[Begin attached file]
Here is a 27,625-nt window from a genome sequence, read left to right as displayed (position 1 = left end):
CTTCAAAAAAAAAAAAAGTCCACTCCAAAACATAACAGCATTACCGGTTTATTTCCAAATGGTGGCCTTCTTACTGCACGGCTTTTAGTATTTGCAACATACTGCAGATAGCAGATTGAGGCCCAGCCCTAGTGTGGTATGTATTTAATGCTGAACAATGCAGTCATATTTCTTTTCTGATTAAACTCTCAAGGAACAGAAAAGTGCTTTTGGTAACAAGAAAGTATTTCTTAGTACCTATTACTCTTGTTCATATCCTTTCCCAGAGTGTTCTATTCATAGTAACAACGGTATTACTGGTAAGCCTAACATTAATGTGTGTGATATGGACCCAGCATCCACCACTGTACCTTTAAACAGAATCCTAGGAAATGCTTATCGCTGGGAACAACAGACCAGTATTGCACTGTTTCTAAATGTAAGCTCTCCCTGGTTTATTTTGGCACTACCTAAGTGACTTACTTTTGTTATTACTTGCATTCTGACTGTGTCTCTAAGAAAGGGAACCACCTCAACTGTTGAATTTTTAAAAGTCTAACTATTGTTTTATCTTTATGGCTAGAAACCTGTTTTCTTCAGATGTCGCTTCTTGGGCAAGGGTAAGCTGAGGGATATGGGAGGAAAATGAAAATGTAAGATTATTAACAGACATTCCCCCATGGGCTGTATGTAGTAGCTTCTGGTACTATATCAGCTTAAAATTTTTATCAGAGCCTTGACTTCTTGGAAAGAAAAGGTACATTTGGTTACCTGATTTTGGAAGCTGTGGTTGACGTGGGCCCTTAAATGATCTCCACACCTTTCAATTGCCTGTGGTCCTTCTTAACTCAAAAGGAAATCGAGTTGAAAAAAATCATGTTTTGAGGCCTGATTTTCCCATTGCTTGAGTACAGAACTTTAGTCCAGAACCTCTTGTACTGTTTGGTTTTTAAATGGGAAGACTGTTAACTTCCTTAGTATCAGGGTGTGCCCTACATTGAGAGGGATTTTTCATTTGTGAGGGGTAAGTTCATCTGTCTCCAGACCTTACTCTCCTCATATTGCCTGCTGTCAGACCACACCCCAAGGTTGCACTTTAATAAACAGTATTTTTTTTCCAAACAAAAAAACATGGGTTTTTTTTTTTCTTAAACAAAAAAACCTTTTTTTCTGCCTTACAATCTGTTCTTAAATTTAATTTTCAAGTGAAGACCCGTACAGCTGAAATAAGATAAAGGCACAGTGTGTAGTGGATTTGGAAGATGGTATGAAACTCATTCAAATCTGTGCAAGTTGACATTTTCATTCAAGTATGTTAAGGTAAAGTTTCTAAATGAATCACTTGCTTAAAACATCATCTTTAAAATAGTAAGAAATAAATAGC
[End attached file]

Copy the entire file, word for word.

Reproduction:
Here is a 27,625-nt window from a genome sequence, read left to right as displayed (position 1 = left end):
CTTCAAAAAAAAAAAAAGTCCACTCCAAAACATAACAGCATTACCGGTTTATTTCCAAATGGTGGCCTTCTTACTGCACGGCTTTTAGTATTTGCAACATACTGCAGATAGCAGATTGAGGCCCAGCCCTAGTGTGGTATGTATTTAATGCTGAACAATGCAGTCATATTTCTTTTCTGATTAAACTCTCAAGGAACAGAAAAGTGCTTTTGGTAACAAGAAAGTATTTCTTAGTACCTATTACTCTTGTTCATATCCTTTCCCAGAGTGTTCTATTCATAGTAACAACGGTATTACTGGTAAGCCTAACATTAATGTGTGTGATATGGACCCAGCATCCACCACTGTACCTTTAAACAGAATCCTAGGAAATGCTTATCGCTGGGAACAACAGACCAGTATTGCACTGTTTCTAAATGTAAGCTCTCCCTGGTTTATTTTGGCACTACCTAAGTGACTTACTTTTGTTATTACTTGCATTCTGACTGTGTCTCTAAGAAAGGGAACCACCTCAACTGTTGAATTTTTAAAAGTCTAACTATTGTTTTATCTTTATGGCTAGAAACCTGTTTTCTTCAGATGTCGCTTCTTGGGCAAGGGTAAGCTGAGGGATATGGGAGGAAAATGAAAATGTAAGATTATTAACAGACATTCCCCCATGGGCTGTATGTAGTAGCTTCTGGTACTATATCAGCTTAAAATTTTTATCAGAGCCTTGACTTCTTGGAAAGAAAAGGTACATTTGGTTACCTGATTTTGGAAGCTGTGGTTGACGTGGGCCCTTAAATGATCTCCACACCTTTCAATTGCCTGTGGTCCTTCTTAACTCAAAAGGAAATCGAGTTGAAAAAAATCATGTTTTGAGGCCTGATTTTCCCATTGCTTGAGTACAGAACTTTAGTCCAGAACCTCTTGTACTGTTTGGTTTTTAAATGGGAAGACTGTTAACTTCCTTAGTATCAGGGTGTGCCCTACATTGAGAGGGATTTTTCATTTGTGAGGGGTAAGTTCATCTGTCTCCAGACCTTACTCTCCTCATATTGCCTGCTGTCAGACCACACCCCAAGGTTGCACTTTAATAAACAGTATTTTTTTTCCAAACAAAAAAACATGGGTTTTTTTTTTTCTTAAACAAAAAAACCTTTTTTTCTGCCTTACAATCTGTTCTTAAATTTAATTTTCAAGTGAAGACCCGTACAGCTGAAATAAGATAAAGGCACAGTGTGTAGTGGATTTGGAAGATGGTATGAAACTCATTCAAATCTGTGCAAGTTGACATTTTCATTCAAGTATGTTAAGGTAAAGTTTCTAAATGAATCACTTGCTTAAAACATCATCTTTAAAATAGTAAGAAATAAATAGC